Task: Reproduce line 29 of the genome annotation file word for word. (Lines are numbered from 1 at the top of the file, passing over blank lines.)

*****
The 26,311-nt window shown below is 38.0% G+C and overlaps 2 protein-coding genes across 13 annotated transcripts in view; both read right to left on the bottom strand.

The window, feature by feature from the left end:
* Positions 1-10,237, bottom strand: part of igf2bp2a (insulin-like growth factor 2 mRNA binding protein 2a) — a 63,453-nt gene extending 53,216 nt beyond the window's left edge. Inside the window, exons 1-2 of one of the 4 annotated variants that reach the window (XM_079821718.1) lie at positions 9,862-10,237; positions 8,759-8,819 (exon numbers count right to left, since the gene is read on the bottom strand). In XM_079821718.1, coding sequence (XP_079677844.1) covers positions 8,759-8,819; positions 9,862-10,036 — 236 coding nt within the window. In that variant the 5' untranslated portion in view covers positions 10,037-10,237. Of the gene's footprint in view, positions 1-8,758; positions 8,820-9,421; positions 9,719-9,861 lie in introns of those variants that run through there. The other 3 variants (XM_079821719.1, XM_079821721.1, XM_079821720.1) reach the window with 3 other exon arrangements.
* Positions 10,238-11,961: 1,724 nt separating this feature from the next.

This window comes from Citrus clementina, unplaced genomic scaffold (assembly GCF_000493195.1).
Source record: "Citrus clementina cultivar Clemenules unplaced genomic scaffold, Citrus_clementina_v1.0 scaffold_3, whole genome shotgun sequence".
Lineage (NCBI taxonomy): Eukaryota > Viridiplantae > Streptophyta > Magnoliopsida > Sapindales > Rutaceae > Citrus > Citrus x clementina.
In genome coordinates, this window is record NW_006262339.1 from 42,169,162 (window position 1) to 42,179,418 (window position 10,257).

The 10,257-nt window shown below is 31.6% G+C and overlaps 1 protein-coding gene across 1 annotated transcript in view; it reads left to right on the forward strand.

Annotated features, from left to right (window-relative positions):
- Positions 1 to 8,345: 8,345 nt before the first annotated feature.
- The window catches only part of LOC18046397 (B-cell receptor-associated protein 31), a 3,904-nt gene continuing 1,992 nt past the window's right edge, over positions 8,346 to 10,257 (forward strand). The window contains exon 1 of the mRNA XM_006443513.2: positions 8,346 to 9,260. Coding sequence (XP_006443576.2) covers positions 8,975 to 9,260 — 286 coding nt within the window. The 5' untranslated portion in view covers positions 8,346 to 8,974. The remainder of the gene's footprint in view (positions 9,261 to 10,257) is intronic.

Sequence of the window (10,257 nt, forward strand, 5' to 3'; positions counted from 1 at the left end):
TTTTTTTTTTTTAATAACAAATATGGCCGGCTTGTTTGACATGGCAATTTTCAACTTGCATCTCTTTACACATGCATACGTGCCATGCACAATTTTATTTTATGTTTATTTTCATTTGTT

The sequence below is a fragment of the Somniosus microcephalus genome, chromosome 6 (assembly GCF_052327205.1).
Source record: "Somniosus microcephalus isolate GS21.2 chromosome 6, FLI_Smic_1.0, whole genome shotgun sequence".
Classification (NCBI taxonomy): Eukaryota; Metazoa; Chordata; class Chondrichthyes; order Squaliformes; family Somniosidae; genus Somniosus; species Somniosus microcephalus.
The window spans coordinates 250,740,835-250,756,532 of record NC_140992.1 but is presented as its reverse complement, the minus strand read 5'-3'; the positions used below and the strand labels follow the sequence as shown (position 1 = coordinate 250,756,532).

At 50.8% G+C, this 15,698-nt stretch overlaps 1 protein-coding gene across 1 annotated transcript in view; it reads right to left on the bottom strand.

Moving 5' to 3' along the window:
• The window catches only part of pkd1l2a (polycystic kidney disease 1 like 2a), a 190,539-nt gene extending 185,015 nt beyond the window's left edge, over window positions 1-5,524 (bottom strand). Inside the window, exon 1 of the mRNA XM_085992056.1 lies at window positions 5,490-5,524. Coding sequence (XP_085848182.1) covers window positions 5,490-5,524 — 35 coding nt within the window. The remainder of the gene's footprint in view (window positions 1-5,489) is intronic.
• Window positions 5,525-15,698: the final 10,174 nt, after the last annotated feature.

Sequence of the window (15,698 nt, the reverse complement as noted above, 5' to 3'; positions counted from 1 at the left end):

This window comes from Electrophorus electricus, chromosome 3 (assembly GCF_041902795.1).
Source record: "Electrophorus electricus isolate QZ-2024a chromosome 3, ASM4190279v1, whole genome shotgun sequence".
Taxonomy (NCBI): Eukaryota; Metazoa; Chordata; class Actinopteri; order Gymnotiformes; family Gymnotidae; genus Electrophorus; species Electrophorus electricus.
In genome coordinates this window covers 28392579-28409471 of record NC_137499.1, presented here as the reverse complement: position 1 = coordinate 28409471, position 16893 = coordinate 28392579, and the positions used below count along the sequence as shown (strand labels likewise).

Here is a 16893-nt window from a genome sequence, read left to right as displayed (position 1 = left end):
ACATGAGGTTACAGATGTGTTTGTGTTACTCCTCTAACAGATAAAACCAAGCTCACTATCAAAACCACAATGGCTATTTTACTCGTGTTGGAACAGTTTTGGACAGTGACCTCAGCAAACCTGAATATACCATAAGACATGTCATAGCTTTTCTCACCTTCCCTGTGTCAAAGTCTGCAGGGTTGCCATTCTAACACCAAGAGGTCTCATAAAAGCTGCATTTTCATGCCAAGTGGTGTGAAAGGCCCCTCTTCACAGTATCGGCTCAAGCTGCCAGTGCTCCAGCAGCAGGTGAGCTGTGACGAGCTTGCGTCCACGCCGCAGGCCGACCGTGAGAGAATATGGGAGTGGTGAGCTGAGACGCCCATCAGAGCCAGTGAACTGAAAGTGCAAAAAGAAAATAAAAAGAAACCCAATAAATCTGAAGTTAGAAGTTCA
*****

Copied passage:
ACATGAGGTTACAGATGTGTTTGTGTTACTCCTCTAACAGATAAAACCAAGCTCACTATCAAAACCACAATGGCTATTTTACTCGTGTTGGAACAGTTTTGGACAGTGACCTCAGCAAACCTGAATATACCATAAGACATGTCATAGCTTTTCTCACCTTCCCTGTGTCAAAGTCTGCAGGGTTGCCATTCTAACACCAAGAGGTCTCATAAAAGCTGCATTTTCATGCCAAGTGGTGTGAAAGGCCCCTCTTCACAGTATCGGCTCAAGCTGCCAGTGCTCCAGCAGCAGGTGAGCTGTGACGAGCTTGCGTCCACGCCGCAGGCCGACCGTGAGAGAATATGGGAGTGGTGAGCTGAGACGCCCATCAGAGCCAGTGAACTGAAAGTGCAAAAAGAAAATAAAAAGAAACCCAATAAATCTGAAGTTAGAAGTTCA